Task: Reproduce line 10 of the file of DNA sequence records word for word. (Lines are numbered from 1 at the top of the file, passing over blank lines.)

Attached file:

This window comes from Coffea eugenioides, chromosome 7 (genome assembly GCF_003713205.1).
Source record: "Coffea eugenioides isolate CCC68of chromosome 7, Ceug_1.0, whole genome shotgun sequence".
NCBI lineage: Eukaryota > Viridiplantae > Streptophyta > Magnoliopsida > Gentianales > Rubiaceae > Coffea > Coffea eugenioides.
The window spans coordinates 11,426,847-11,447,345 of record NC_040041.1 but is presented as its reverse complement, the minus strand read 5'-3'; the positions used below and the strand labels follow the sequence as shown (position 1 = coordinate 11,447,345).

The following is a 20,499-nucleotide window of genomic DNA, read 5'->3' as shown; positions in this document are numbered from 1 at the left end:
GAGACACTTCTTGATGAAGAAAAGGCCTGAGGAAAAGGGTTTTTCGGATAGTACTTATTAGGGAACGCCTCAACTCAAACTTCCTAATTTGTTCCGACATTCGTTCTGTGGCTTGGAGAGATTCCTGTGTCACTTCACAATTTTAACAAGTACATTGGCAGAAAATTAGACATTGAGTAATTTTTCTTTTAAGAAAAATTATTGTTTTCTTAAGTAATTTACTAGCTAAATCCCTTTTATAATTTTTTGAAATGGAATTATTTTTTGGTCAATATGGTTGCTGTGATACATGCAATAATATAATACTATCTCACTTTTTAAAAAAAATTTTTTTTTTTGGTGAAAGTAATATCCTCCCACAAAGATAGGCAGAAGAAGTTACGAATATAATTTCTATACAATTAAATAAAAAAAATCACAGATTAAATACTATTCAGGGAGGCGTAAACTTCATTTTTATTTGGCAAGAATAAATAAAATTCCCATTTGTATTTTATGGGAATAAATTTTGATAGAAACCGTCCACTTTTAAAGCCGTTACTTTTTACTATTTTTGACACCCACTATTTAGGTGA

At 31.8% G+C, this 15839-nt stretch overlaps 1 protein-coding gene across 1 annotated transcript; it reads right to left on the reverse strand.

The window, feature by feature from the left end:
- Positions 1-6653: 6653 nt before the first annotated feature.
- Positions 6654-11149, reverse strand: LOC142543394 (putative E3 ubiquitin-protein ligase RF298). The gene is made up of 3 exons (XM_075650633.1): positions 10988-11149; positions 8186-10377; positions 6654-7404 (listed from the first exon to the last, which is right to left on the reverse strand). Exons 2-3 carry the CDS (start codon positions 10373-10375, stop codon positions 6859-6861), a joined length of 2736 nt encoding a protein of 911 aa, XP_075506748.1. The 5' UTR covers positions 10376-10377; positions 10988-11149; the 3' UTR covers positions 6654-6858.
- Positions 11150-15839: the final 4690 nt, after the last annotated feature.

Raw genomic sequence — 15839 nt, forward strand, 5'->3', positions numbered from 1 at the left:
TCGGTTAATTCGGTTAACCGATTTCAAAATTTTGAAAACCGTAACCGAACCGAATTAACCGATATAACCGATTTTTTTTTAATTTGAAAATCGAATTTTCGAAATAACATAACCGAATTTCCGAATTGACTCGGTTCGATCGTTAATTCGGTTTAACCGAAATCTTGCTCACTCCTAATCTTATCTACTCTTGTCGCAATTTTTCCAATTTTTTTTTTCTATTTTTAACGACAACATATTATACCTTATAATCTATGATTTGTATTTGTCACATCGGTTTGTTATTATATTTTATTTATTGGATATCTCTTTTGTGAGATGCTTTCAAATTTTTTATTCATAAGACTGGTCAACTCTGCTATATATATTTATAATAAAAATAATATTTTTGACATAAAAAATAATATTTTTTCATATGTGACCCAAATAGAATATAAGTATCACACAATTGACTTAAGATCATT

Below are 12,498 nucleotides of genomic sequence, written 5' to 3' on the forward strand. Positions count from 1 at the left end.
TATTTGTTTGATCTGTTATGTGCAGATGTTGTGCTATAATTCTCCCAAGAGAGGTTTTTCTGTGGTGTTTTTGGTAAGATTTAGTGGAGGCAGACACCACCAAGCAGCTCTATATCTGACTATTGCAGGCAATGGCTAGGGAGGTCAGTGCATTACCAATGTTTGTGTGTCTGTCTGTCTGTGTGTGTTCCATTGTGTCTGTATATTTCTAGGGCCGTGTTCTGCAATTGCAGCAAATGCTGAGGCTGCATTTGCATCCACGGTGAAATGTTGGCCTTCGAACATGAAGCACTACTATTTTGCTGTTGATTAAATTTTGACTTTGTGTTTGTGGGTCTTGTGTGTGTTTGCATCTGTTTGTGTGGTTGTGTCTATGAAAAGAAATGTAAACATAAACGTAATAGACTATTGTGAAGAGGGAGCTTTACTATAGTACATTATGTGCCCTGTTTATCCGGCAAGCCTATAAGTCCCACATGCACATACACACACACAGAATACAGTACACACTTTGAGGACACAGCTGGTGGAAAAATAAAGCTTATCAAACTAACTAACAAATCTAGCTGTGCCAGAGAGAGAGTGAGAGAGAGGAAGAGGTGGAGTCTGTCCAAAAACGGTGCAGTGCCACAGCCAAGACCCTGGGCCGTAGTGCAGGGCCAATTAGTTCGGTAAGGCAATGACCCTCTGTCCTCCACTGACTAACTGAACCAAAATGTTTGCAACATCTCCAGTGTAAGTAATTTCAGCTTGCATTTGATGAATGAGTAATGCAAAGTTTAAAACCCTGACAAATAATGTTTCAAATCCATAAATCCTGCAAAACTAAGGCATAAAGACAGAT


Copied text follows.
- Positions 6654-11149, reverse strand: LOC142543394 (putative E3 ubiquitin-protein ligase RF298). The gene is made up of 3 exons (XM_075650633.1): positions 10988-11149; positions 8186-10377; positions 6654-7404 (listed from the first exon to the last, which is right to left on the reverse strand). Exons 2-3 carry the CDS (start codon positions 10373-10375, stop codon positions 6859-6861), a joined length of 2736 nt encoding a protein of 911 aa, XP_075506748.1. The 5' UTR covers positions 10376-10377; positions 10988-11149; the 3' UTR covers positions 6654-6858.